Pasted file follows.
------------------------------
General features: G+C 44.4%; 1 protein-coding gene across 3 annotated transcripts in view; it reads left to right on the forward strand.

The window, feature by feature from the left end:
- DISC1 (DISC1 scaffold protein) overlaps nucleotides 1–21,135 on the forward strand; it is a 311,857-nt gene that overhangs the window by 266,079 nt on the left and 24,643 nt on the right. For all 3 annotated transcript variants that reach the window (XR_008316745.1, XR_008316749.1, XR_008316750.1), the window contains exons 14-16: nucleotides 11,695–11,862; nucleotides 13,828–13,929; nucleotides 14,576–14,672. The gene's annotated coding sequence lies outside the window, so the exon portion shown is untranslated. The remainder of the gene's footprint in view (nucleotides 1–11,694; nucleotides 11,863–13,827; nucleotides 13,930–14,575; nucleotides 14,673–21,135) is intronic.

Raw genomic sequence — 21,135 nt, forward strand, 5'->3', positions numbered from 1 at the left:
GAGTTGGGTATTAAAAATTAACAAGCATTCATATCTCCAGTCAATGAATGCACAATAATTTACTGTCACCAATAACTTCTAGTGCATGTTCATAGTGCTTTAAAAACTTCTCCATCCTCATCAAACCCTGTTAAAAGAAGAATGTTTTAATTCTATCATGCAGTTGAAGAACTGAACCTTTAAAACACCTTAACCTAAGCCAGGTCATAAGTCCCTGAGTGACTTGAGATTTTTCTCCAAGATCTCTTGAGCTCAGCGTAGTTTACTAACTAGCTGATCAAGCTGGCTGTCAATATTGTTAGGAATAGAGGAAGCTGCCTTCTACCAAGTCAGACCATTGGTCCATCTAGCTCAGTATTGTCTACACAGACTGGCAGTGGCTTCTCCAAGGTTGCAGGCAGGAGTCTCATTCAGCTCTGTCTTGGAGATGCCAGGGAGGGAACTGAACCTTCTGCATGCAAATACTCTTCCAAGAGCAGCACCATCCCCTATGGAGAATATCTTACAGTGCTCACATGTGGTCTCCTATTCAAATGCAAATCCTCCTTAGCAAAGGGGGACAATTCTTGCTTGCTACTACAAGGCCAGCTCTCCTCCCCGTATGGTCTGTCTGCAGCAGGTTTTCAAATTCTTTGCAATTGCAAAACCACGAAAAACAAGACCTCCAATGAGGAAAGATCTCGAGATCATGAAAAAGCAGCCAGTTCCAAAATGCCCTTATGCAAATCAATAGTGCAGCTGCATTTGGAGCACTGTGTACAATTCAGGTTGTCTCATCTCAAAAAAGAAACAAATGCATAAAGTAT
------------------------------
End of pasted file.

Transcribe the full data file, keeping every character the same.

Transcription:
General features: G+C 44.4%; 1 protein-coding gene across 3 annotated transcripts in view; it reads left to right on the forward strand.

The window, feature by feature from the left end:
- DISC1 (DISC1 scaffold protein) overlaps nucleotides 1–21,135 on the forward strand; it is a 311,857-nt gene that overhangs the window by 266,079 nt on the left and 24,643 nt on the right. For all 3 annotated transcript variants that reach the window (XR_008316745.1, XR_008316749.1, XR_008316750.1), the window contains exons 14-16: nucleotides 11,695–11,862; nucleotides 13,828–13,929; nucleotides 14,576–14,672. The gene's annotated coding sequence lies outside the window, so the exon portion shown is untranslated. The remainder of the gene's footprint in view (nucleotides 1–11,694; nucleotides 11,863–13,827; nucleotides 13,930–14,575; nucleotides 14,673–21,135) is intronic.

Raw genomic sequence — 21,135 nt, forward strand, 5'->3', positions numbered from 1 at the left:
GAGTTGGGTATTAAAAATTAACAAGCATTCATATCTCCAGTCAATGAATGCACAATAATTTACTGTCACCAATAACTTCTAGTGCATGTTCATAGTGCTTTAAAAACTTCTCCATCCTCATCAAACCCTGTTAAAAGAAGAATGTTTTAATTCTATCATGCAGTTGAAGAACTGAACCTTTAAAACACCTTAACCTAAGCCAGGTCATAAGTCCCTGAGTGACTTGAGATTTTTCTCCAAGATCTCTTGAGCTCAGCGTAGTTTACTAACTAGCTGATCAAGCTGGCTGTCAATATTGTTAGGAATAGAGGAAGCTGCCTTCTACCAAGTCAGACCATTGGTCCATCTAGCTCAGTATTGTCTACACAGACTGGCAGTGGCTTCTCCAAGGTTGCAGGCAGGAGTCTCATTCAGCTCTGTCTTGGAGATGCCAGGGAGGGAACTGAACCTTCTGCATGCAAATACTCTTCCAAGAGCAGCACCATCCCCTATGGAGAATATCTTACAGTGCTCACATGTGGTCTCCTATTCAAATGCAAATCCTCCTTAGCAAAGGGGGACAATTCTTGCTTGCTACTACAAGGCCAGCTCTCCTCCCCGTATGGTCTGTCTGCAGCAGGTTTTCAAATTCTTTGCAATTGCAAAACCACGAAAAACAAGACCTCCAATGAGGAAAGATCTCGAGATCATGAAAAAGCAGCCAGTTCCAAAATGCCCTTATGCAAATCAATAGTGCAGCTGCATTTGGAGCACTGTGTACAATTCAGGTTGTCTCATCTCAAAAAAGAAACAAATGCATAAAGTAT